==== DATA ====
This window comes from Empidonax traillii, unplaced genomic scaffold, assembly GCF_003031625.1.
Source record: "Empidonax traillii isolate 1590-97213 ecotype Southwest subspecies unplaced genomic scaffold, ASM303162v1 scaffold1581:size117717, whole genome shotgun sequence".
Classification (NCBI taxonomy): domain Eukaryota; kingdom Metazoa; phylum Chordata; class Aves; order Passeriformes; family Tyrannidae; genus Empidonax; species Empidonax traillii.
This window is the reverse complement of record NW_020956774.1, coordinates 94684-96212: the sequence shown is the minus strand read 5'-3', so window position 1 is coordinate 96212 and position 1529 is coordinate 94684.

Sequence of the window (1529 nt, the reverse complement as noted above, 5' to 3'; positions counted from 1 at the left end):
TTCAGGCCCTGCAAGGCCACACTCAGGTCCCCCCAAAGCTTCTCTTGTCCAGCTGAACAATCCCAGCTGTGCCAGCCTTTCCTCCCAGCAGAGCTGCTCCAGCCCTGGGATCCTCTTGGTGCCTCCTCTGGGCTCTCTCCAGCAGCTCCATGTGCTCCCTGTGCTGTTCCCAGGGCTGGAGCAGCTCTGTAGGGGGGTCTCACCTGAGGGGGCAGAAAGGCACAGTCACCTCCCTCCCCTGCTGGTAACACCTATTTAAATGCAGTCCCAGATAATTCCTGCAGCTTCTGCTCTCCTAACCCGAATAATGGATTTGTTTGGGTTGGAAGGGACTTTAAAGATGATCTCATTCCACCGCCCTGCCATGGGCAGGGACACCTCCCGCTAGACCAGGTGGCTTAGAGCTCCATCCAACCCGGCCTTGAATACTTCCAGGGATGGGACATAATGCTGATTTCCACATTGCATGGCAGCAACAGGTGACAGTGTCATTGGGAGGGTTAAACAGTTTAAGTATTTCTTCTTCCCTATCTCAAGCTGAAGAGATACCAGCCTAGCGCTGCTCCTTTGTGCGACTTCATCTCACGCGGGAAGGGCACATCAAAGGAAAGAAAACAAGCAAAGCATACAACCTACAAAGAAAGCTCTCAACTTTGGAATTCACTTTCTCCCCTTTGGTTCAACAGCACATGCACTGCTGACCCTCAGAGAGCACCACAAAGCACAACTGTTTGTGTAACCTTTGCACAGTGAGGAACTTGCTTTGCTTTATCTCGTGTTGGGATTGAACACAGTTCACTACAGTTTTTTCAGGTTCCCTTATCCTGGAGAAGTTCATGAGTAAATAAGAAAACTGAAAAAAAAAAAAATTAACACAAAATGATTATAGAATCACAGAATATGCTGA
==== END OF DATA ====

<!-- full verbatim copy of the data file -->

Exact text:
This window comes from Empidonax traillii, unplaced genomic scaffold, assembly GCF_003031625.1.
Source record: "Empidonax traillii isolate 1590-97213 ecotype Southwest subspecies unplaced genomic scaffold, ASM303162v1 scaffold1581:size117717, whole genome shotgun sequence".
Classification (NCBI taxonomy): domain Eukaryota; kingdom Metazoa; phylum Chordata; class Aves; order Passeriformes; family Tyrannidae; genus Empidonax; species Empidonax traillii.
This window is the reverse complement of record NW_020956774.1, coordinates 94684-96212: the sequence shown is the minus strand read 5'-3', so window position 1 is coordinate 96212 and position 1529 is coordinate 94684.

Sequence of the window (1529 nt, the reverse complement as noted above, 5' to 3'; positions counted from 1 at the left end):
TTCAGGCCCTGCAAGGCCACACTCAGGTCCCCCCAAAGCTTCTCTTGTCCAGCTGAACAATCCCAGCTGTGCCAGCCTTTCCTCCCAGCAGAGCTGCTCCAGCCCTGGGATCCTCTTGGTGCCTCCTCTGGGCTCTCTCCAGCAGCTCCATGTGCTCCCTGTGCTGTTCCCAGGGCTGGAGCAGCTCTGTAGGGGGGTCTCACCTGAGGGGGCAGAAAGGCACAGTCACCTCCCTCCCCTGCTGGTAACACCTATTTAAATGCAGTCCCAGATAATTCCTGCAGCTTCTGCTCTCCTAACCCGAATAATGGATTTGTTTGGGTTGGAAGGGACTTTAAAGATGATCTCATTCCACCGCCCTGCCATGGGCAGGGACACCTCCCGCTAGACCAGGTGGCTTAGAGCTCCATCCAACCCGGCCTTGAATACTTCCAGGGATGGGACATAATGCTGATTTCCACATTGCATGGCAGCAACAGGTGACAGTGTCATTGGGAGGGTTAAACAGTTTAAGTATTTCTTCTTCCCTATCTCAAGCTGAAGAGATACCAGCCTAGCGCTGCTCCTTTGTGCGACTTCATCTCACGCGGGAAGGGCACATCAAAGGAAAGAAAACAAGCAAAGCATACAACCTACAAAGAAAGCTCTCAACTTTGGAATTCACTTTCTCCCCTTTGGTTCAACAGCACATGCACTGCTGACCCTCAGAGAGCACCACAAAGCACAACTGTTTGTGTAACCTTTGCACAGTGAGGAACTTGCTTTGCTTTATCTCGTGTTGGGATTGAACACAGTTCACTACAGTTTTTTCAGGTTCCCTTATCCTGGAGAAGTTCATGAGTAAATAAGAAAACTGAAAAAAAAAAAAATTAACACAAAATGATTATAGAATCACAGAATATGCTGA